'They Paved Paradise And Put Up A Parking Lot'
Environmentalism was a driving force in the 1970s, with new-found awareness over pollution, non-renewable resources and the protection of habitats. Singer-songwriter Joni Mitchell released her environmental-themed tune, “Big Yellow Taxi” in 1970. She said the inspiration for the song came from her trip to Hawaii. From her hotel window, she could see beautiful mountains and lush forests in the distance, but closer to her hotel, all there was to see was parking lot after parking lot.
'I Used Her, She Used Me, But Neither One Cared. We Were Getting Our Share'
Bob Seger’s “Night Moves”, released in 1975, recounts a summer romance that wasn’t as much of a romance as it was a series of sexual hook-ups. The sexual revolution was barreling through the 1970s and this song illustrates the casual, noncommittal attitude about sex in the seventies.
'You Are The Dancing Queen, Young And Sweet, Only Seventeen'
Particularly in the second half of the 1970s, discos and dance clubs were the place to be. A person who could dance well was the star of the dance floor at the local disco. ABBA’s iconic classic, “Dancing Queen”, which has enjoyed a resurgence in popularity thanks to the “Mamma Mia” movies, illustrates the dance culture of the disco era but also serves as a cautionary tale. Although the dancing queen is now young and full of life, she will eventually age and fall out of favor.
'She Walks Like A Woman And Talks Like A Man'
The sexual revolution of the 1960s and 1970s allowed for many people to come out of the closet and openly announce their sexual orientation. Gender identity became more fluid and far less black and white than it had been in the past. The Kinks wrote about this in their 1970 hit, “Lola”. The song tells of a curious, innocent young man and his encounter with a cross-dresser. Because of the subject matter, some radio stations refused to play the song.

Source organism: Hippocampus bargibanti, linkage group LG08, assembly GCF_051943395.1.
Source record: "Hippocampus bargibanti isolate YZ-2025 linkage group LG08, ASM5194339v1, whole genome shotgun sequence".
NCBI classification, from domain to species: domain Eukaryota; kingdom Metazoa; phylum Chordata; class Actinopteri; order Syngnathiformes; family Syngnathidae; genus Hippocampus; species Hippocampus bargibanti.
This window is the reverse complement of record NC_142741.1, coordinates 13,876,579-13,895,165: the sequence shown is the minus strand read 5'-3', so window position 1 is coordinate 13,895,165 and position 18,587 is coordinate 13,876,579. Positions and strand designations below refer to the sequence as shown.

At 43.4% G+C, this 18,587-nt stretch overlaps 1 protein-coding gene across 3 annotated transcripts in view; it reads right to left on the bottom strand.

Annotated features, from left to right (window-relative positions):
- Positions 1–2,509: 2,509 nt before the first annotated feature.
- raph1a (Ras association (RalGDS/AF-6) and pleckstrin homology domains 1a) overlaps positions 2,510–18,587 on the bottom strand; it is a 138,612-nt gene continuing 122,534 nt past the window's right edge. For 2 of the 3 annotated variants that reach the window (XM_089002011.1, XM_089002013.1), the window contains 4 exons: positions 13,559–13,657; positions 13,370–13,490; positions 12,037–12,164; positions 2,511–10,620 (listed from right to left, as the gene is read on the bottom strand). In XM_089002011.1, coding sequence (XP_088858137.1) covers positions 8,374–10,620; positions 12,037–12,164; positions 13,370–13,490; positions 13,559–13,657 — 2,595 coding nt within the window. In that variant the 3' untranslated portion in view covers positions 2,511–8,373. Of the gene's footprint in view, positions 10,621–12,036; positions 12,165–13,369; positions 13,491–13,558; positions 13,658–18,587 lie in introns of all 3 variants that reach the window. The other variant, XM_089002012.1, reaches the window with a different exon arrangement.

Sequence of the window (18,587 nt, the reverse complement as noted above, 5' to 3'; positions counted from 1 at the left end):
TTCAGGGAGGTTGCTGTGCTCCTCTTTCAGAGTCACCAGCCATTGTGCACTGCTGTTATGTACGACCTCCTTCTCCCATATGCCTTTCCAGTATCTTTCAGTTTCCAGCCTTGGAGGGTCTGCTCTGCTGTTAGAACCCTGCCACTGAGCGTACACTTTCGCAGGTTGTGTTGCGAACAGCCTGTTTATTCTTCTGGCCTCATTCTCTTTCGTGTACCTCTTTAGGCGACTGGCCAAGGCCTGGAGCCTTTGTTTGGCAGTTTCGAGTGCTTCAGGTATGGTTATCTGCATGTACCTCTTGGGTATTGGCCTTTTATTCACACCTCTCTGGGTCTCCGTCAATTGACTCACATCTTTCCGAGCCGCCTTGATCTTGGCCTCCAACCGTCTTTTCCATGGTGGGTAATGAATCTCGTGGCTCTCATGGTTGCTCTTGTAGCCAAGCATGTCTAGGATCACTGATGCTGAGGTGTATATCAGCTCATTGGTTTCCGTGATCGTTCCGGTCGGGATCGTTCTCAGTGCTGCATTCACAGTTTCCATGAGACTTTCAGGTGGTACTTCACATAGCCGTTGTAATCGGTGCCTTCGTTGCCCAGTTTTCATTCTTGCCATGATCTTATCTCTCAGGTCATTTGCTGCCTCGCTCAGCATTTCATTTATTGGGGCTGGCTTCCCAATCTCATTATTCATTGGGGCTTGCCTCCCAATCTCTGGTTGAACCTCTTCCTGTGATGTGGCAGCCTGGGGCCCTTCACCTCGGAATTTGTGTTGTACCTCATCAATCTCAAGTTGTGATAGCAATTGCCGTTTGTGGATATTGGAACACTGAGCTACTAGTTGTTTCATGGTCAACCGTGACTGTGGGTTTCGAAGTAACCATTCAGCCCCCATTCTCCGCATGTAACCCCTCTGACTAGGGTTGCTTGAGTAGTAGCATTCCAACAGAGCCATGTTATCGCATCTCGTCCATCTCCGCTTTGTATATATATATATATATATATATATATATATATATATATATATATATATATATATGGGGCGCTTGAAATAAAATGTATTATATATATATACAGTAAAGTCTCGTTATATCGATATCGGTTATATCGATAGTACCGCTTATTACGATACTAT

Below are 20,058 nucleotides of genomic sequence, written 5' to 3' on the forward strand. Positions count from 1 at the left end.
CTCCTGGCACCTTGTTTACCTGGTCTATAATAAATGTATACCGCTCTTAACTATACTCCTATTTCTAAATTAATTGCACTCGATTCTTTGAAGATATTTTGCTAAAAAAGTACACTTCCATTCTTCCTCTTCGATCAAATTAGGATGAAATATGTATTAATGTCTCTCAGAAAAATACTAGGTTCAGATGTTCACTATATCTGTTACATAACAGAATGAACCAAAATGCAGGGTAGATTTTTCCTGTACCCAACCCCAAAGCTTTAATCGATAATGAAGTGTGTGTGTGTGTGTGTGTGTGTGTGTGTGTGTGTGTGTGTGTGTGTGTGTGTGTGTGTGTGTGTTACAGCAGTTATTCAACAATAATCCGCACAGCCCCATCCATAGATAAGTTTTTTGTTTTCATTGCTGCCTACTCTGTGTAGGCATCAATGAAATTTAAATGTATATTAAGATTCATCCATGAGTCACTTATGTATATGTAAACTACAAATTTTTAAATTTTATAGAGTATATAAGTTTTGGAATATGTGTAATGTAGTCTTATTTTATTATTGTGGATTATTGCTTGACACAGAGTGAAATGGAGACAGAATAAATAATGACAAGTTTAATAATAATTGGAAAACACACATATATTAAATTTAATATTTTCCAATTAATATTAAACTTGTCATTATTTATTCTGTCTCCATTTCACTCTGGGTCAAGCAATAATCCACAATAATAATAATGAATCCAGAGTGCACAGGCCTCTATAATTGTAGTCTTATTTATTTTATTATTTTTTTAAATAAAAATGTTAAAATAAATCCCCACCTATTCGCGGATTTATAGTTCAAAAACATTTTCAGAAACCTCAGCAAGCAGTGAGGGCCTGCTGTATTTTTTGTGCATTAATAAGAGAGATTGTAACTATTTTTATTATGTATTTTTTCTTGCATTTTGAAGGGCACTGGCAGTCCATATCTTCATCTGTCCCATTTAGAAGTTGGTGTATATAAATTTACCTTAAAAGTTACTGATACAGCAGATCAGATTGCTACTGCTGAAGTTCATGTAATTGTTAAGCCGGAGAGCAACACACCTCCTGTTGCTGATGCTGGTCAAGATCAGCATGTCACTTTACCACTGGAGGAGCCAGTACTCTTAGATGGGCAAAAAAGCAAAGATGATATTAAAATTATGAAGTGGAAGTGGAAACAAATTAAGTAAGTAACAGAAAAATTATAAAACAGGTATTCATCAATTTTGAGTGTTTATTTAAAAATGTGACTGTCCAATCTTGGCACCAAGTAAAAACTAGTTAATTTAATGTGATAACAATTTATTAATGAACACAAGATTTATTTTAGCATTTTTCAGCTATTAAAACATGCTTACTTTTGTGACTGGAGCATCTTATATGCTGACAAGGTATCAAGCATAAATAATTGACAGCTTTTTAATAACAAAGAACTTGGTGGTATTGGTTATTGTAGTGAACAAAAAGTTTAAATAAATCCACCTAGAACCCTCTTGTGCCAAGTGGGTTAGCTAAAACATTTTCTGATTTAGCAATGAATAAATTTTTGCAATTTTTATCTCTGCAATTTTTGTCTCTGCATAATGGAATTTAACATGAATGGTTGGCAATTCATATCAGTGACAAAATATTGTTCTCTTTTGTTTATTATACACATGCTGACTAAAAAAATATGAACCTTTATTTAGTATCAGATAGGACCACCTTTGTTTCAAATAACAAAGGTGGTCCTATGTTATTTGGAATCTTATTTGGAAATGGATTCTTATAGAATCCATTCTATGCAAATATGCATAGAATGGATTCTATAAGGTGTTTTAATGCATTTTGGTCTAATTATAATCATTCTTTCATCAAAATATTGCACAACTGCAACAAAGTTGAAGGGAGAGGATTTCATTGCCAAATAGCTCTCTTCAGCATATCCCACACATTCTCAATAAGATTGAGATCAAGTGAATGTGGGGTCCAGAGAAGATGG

'At First I Was Afraid, I Was Petrified. Kept Thinking I Could Never Live Without You By My Side'
When Gloria Gaynor released her hit, “I Will Survive” in October or 1978, she had no way of knowing that the song would become an anthem for many a bad breakup and for any type of adversity someone was facing. The song starts with the singer admitting that she was devastated and afraid after a romantic break up but then found her own strength to bounce back even stronger than before. In the seventies, more and more women were postponing marriage, or foregoing it altogether, in favor of independence and a career-focused life. Gaynor’s song helped illustrate that a woman can be strong and independent on her own and doesn’t need to have a man in her life.
Tags: Edwin Starr | I Am Woman Hear Me Roar | Popular Lists Of Everything From The Groovy Era | Song Meanings, Lyrics, And Facts | The 1970s | War What Is It Good For Absolutely Nothing